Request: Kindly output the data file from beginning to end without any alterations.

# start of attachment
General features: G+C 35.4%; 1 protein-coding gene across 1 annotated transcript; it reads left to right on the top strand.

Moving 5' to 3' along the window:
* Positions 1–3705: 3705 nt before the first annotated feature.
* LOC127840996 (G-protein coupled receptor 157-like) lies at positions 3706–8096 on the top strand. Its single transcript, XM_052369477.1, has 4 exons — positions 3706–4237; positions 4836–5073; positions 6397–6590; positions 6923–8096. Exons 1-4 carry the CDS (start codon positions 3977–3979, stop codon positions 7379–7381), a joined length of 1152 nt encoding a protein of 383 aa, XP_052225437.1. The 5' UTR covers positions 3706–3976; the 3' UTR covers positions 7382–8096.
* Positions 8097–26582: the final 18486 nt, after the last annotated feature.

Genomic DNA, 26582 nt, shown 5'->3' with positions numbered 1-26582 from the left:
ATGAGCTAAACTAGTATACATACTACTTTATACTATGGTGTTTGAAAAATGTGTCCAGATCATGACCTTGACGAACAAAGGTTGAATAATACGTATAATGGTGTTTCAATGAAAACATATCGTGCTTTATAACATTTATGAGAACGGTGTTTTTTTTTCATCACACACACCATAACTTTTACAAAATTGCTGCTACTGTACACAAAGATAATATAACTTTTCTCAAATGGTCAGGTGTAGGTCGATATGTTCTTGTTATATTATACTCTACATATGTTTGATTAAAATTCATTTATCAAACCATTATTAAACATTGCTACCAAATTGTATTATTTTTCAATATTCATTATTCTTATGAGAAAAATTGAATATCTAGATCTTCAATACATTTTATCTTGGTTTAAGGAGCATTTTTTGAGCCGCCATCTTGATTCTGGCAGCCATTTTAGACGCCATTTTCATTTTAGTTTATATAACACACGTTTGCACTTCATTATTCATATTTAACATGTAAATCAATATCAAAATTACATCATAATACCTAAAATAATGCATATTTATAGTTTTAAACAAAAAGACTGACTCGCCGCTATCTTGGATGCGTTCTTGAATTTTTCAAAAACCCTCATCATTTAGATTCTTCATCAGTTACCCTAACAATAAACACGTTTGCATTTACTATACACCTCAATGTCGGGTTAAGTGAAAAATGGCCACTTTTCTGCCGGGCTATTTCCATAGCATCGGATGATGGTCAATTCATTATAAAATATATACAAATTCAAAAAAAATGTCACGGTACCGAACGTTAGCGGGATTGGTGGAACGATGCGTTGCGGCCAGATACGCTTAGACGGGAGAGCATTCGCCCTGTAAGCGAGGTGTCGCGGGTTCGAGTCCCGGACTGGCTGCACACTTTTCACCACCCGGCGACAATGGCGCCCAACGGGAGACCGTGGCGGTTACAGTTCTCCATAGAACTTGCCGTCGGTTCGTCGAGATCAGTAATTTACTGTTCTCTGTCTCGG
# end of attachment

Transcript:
General features: G+C 35.4%; 1 protein-coding gene across 1 annotated transcript; it reads left to right on the top strand.

Moving 5' to 3' along the window:
* Positions 1–3705: 3705 nt before the first annotated feature.
* LOC127840996 (G-protein coupled receptor 157-like) lies at positions 3706–8096 on the top strand. Its single transcript, XM_052369477.1, has 4 exons — positions 3706–4237; positions 4836–5073; positions 6397–6590; positions 6923–8096. Exons 1-4 carry the CDS (start codon positions 3977–3979, stop codon positions 7379–7381), a joined length of 1152 nt encoding a protein of 383 aa, XP_052225437.1. The 5' UTR covers positions 3706–3976; the 3' UTR covers positions 7382–8096.
* Positions 8097–26582: the final 18486 nt, after the last annotated feature.

Genomic DNA, 26582 nt, shown 5'->3' with positions numbered 1-26582 from the left:
ATGAGCTAAACTAGTATACATACTACTTTATACTATGGTGTTTGAAAAATGTGTCCAGATCATGACCTTGACGAACAAAGGTTGAATAATACGTATAATGGTGTTTCAATGAAAACATATCGTGCTTTATAACATTTATGAGAACGGTGTTTTTTTTTCATCACACACACCATAACTTTTACAAAATTGCTGCTACTGTACACAAAGATAATATAACTTTTCTCAAATGGTCAGGTGTAGGTCGATATGTTCTTGTTATATTATACTCTACATATGTTTGATTAAAATTCATTTATCAAACCATTATTAAACATTGCTACCAAATTGTATTATTTTTCAATATTCATTATTCTTATGAGAAAAATTGAATATCTAGATCTTCAATACATTTTATCTTGGTTTAAGGAGCATTTTTTGAGCCGCCATCTTGATTCTGGCAGCCATTTTAGACGCCATTTTCATTTTAGTTTATATAACACACGTTTGCACTTCATTATTCATATTTAACATGTAAATCAATATCAAAATTACATCATAATACCTAAAATAATGCATATTTATAGTTTTAAACAAAAAGACTGACTCGCCGCTATCTTGGATGCGTTCTTGAATTTTTCAAAAACCCTCATCATTTAGATTCTTCATCAGTTACCCTAACAATAAACACGTTTGCATTTACTATACACCTCAATGTCGGGTTAAGTGAAAAATGGCCACTTTTCTGCCGGGCTATTTCCATAGCATCGGATGATGGTCAATTCATTATAAAATATATACAAATTCAAAAAAAATGTCACGGTACCGAACGTTAGCGGGATTGGTGGAACGATGCGTTGCGGCCAGATACGCTTAGACGGGAGAGCATTCGCCCTGTAAGCGAGGTGTCGCGGGTTCGAGTCCCGGACTGGCTGCACACTTTTCACCACCCGGCGACAATGGCGCCCAACGGGAGACCGTGGCGGTTACAGTTCTCCATAGAACTTGCCGTCGGTTCGTCGAGATCAGTAATTTACTGTTCTCTGTCTCGG